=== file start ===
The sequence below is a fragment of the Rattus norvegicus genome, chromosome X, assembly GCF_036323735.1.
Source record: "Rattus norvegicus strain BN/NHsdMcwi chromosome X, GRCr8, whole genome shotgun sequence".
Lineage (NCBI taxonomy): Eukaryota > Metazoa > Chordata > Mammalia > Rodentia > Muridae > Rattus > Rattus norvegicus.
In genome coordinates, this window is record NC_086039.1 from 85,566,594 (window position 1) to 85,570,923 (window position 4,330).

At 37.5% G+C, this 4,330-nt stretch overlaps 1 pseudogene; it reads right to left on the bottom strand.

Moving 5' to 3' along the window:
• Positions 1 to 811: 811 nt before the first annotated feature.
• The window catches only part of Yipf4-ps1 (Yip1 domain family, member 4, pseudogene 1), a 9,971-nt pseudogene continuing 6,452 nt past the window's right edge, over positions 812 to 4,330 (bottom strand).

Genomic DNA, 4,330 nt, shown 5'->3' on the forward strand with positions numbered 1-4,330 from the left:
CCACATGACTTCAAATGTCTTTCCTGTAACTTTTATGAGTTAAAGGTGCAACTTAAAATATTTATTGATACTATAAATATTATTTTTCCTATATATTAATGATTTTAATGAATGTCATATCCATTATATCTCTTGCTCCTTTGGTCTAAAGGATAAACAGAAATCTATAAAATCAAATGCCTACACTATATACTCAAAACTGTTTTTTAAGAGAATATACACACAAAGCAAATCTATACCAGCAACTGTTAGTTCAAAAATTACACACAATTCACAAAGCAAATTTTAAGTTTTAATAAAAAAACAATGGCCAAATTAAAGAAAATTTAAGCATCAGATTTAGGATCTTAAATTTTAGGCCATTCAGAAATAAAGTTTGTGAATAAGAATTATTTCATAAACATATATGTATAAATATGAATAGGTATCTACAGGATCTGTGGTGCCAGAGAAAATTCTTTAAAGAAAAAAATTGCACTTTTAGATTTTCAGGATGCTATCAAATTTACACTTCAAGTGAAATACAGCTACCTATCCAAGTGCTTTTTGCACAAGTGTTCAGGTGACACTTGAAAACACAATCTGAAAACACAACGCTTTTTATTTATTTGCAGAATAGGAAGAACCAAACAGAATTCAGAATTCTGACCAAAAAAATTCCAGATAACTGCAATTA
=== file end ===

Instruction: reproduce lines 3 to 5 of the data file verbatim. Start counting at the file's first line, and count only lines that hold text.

Lineage (NCBI taxonomy): Eukaryota > Metazoa > Chordata > Mammalia > Rodentia > Muridae > Rattus > Rattus norvegicus.
In genome coordinates, this window is record NC_086039.1 from 85,566,594 (window position 1) to 85,570,923 (window position 4,330).

At 37.5% G+C, this 4,330-nt stretch overlaps 1 pseudogene; it reads right to left on the bottom strand.